Scientific research is always a dance between hypothesis and experimental confirmation, and the history of the flux rope is no exception. Plasma physicists suggested that such coils of magnetic field lines were at the heart of flares in the 1970s and spacecraft near Earth provided in-situ measurements that occasionally traced out helical structures inside CMEs. Later, the flux ropes were spotted in images of CMEs captured by the joint ESA/NASA Solar Heliospheric Observatory (SOHO)—which launched in 1995—using the mission’s Large Angle and Spectrometric Coronagraph (LASCO), a telescope that blocks out the bright light of the solar disk in order to better see the tenuous corona around it. They are now a regular appearance on coronagraph and heliospheric imaging observations.
When it came to watching them form in a CME, however, the task was much harder. Since CMEs can form quite suddenly—known as impulsive CMEs—the associated flux ropes are smaller and closer to the surface, making it difficult to spot them amongst the many structures in the corona.
In the absence of direct observational evidence, theorists have produced two theories based on general physics of plasmas and magnetic fields of how and when the flux rope might form. In one, the magnetic structure of the rope exists before the CME, and as it evolves over time it twists and kinks becoming increasingly unstable. Eventually it erupts from the sun, releasing enormous amounts of energy and solar plasma. In the second version, the CME erupts when looping magnetic field lines are severed from the sun’s surface. While the great blob of solar material streams off the sun, the fields reconnect with each other to form a classic flux rope shape.
“In this case, we saw this big eruption on July 19,” says Vourlidas. “We wanted to analyze the eruption and we started going back in time—a few minutes, then an hour, then eight hours. And then we saw it. A flux rope that looked just like the cartoons scientists have been drawing for decades.”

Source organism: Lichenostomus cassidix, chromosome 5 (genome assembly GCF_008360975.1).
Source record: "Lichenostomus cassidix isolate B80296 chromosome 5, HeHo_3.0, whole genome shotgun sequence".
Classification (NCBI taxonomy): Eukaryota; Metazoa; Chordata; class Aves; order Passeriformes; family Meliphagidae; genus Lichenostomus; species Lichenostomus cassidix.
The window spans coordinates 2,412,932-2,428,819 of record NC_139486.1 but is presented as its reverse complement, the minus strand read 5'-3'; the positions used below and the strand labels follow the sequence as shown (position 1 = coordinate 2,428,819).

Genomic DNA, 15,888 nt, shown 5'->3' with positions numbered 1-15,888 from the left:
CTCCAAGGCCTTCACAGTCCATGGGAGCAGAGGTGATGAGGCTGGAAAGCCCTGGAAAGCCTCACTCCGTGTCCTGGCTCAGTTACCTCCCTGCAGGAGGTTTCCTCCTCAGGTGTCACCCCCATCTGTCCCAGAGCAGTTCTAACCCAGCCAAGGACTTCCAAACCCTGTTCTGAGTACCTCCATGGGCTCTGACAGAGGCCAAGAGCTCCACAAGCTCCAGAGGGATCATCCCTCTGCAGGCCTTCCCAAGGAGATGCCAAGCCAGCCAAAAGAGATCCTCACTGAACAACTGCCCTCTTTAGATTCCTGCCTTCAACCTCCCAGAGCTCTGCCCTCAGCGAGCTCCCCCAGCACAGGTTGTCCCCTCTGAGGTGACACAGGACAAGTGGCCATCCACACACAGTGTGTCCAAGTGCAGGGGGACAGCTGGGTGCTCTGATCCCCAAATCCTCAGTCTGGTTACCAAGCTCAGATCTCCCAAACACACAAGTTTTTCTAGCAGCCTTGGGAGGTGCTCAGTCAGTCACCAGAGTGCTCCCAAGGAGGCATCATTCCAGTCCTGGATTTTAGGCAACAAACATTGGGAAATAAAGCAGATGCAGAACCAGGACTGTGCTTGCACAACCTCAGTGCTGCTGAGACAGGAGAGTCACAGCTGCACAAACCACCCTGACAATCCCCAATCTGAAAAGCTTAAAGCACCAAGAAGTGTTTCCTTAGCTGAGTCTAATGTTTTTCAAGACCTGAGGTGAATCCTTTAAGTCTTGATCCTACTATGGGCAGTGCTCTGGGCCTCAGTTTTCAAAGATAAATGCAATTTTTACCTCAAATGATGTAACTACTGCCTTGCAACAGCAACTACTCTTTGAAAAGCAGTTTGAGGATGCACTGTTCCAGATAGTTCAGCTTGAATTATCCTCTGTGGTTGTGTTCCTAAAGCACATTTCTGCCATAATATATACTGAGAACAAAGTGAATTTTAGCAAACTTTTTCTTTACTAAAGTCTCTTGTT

Vourlidas credits this first sighting to three things. First, the team looked far enough back in time, when previous searches have often only looked a few minutes back. Second, the sun obliged its viewers with the perfect angle at which to see the tell-tale loops of the flux rope. SDO’s cameras could look right down the center of the rope, like looking down the tunneled center of a slinky. Third, AIA’s cameras capture imagery that no other cameras do: light at the 131 Angstrom wavelength, which shows solar material heated to temperatures of 10,000,000 K (18,000,000 F / 10,000,000 C). In images of the same region at the same time showing cooler material, the flux rope doesn’t show up at all. AIA scientists chose to include a filter to view this unprecedentedly high temperature because they posited that flares could heat the corona to those temperatures. Apparently the same incredibly hot plasma helped highlight the flux rope that would later give rise to a CME.
Over the course of the next eight hours after the July 18 flux rope formed, the rope did show up faintly in images of cooler material, suggesting that the hot material from the flare cooled down over time as the flux rope also rose in space. Then eight hours later, on July 19, the material got hot again, the region flared, and the flux rope escaped into space.
“We could verify that the flux rope was there in the coronagraph from SOHO. We could see the typical slinky structure with multiple round loops inside it,” says Vourlidas. “We looked at it with other NASA telescopes, too. We looked at it with everything we’ve got. It’s a wonderful time to be a solar physicist, because thanks to the large number of telescopes we have in space at the moment, we can see things like this from every angle.”
By looking at the very hottest material in the sun’s atmosphere (on the left) scientists could observe the tell tale signs of the twisted magnetic fields of a flux rope—which lay at the heart of coronal mass ejections (CMEs). The flux rope doesn’t show up in a nearly simultaneous image of cooler material (on the right). These images were captured by NASA’s Solar Dynamics Observatory on July 19, 2012.
Vourlidas says that images from NASA’s Solar Terrestrial Relations Observatory (STEREO) also helped with analysis. Since the two STEREO spacecraft observe the sun from a different perspective than does SDO, the team got a top-down view of the flux rope with STEREO-A’s EUV Imager, which helped unravel the 3-D structure of the flux rope. The foot points of the rope touched in widely separated areas of the solar surface—an interesting structural development in of itself that is worth further study.
The team will certainly look for other examples in the images of the hottest plasma, searching for evidence of pre-formed flux ropes further back in time. But even one such example of direct evidence adds an important step to the constant scientific cycle of theory and observation, helping refine and improve the theories of what causes these giant explosions on the sun.